It’s officially the next big thing.
As with sriracha during the past decade, prepare to see everything flavored with this stuff. You’re already seeing it many places. Middle America will follow suit.
How do you say it?
Gochujang pronunciation is easier than it looks. You say go-chew-jang.
Because this foreign word can be intimidating, many restaurants simply call it Korean sauce or flavor.
A place like Buffalo Wild Wings might list Korean hot wings, rather than say the actual word. It’s just business, because people are less likely to order something they can’t say.
As with the pronunciation of sriracha, once the word catches on, menus will no longer be afraid to use it.
What is gochujang?
Gochujang is Korean hot pepper paste. It’s traditionally made with gochu (Korean red chili pepper), glutinous rice powder, meju (dried fermented soybeans), and salt. Sometimes a sweetener is added. After combining the ingredients, they are fermented in a vessel for weeks to months. The fermentation creates a deep-red velvety paste. It has a complex flavor that is spicy, sour, sweet, and salty.
While many Western grocery stores sell gochujang sauce, it normally is a thick paste that comes in a tub. In Korean cooking, this paste is always mixed with other ingredients, similar to how miso is used. It’s never drizzled on top of food as one would with hot sauce or sriracha.
That being said, the lower viscosity sauce is what you see the most of these days. Count on that to continue, because we as Americans just love to drown our dishes with a sauce.
In Korean cuisine, when the paste is provided plain in a meal, it’s meant to be mixed in. Such as the case with an authentic bibimbap bowl.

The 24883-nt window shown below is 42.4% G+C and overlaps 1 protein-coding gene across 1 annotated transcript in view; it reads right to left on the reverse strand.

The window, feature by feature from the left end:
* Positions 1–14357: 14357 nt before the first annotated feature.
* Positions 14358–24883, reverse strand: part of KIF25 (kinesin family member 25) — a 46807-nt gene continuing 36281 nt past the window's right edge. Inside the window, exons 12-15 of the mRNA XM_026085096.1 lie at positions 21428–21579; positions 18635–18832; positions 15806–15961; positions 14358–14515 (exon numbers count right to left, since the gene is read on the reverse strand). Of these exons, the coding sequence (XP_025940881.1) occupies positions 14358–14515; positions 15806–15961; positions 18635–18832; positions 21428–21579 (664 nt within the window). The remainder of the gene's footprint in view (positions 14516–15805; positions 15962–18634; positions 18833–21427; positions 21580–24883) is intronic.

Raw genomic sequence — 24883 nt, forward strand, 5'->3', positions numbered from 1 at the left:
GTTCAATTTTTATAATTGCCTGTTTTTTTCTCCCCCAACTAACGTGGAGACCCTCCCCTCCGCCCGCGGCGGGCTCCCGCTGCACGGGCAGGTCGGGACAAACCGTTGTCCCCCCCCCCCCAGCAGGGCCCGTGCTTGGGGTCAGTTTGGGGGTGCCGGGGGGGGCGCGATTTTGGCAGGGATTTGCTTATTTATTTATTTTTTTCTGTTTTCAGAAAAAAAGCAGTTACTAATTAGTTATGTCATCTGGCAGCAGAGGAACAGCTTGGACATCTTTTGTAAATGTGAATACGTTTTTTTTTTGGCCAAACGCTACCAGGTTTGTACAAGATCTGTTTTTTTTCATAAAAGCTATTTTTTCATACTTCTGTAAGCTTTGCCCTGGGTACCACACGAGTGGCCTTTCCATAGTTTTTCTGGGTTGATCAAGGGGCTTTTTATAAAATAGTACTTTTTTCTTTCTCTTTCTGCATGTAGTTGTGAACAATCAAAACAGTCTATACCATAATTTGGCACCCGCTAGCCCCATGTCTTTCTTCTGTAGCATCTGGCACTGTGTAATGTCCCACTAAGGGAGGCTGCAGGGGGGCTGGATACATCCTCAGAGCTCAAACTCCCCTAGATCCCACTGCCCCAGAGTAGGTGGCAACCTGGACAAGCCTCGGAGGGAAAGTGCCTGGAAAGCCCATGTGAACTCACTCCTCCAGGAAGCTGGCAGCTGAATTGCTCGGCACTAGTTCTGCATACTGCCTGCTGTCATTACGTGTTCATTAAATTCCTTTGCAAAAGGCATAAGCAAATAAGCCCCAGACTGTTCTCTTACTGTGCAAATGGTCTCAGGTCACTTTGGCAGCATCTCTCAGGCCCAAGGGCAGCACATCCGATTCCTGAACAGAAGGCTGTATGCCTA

Normally gochujang is vegan. It doesn’t contain fish sauce like kimchi. Some non-traditional, modern versions will sweeten it with honey and that won’t work for every vegan.
Usually gochujang is gluten free, but not always. Some recipes make it with yeotgireum, which is barley malt powder. The paste and sauce is gluten free when it’s made with glutinous rice. That’s just the more official name for sticky rice. Even though glutinous sounds like gluten, the rice doesn’t contain any.
The history of gochujang dates back to at least the 9th century. Black peppercorns were used prior to the 16th century. That’s when chili peppers, which come from the Americas, were introduced to East Asia by trade.
Outlined in red is the Chinese word chojang, which means the same thing as gochujang. This page comes from a book published in the year 850 AD titled Sikui-simgam (Book for Alimentotherapist). (1)
Is gochujang spicy?
Since it’s made with chili peppers, gochujang sauce and paste will always be spicy. The intensity can vary from mild to extremely hot.
Most brands of gochujang sold in the US and Canada are labeled “Medium Hot” which equates to 45-75 gochujang hot-taste units (GHU). This measurement is similar to the Scoville scale, but it’s only used for Korean gochujang paste.
“Mild Hot” is lowest at under 30. “Extreme Hot” is above 100.
Your average gochujang will produce a lingering heat on the tongue, though it’s not a flavor that burns like habanero or ghost pepper sauce. Since it’s made with sticky rice powder and sometimes sugar, it’s more of a spicy-sweet taste similar to sriracha. The difference is that gochujang also has an umami flavor, thanks to its inclusion of fermented soybeans.
Paste form is the original recipe. Selling it as hot sauce is the most common way you will see it in the states.
Whole Foods calls it Korean style hot sauce. Makes sense, because otherwise a lot of folks wouldn’t know what that funny-looking g-word word means.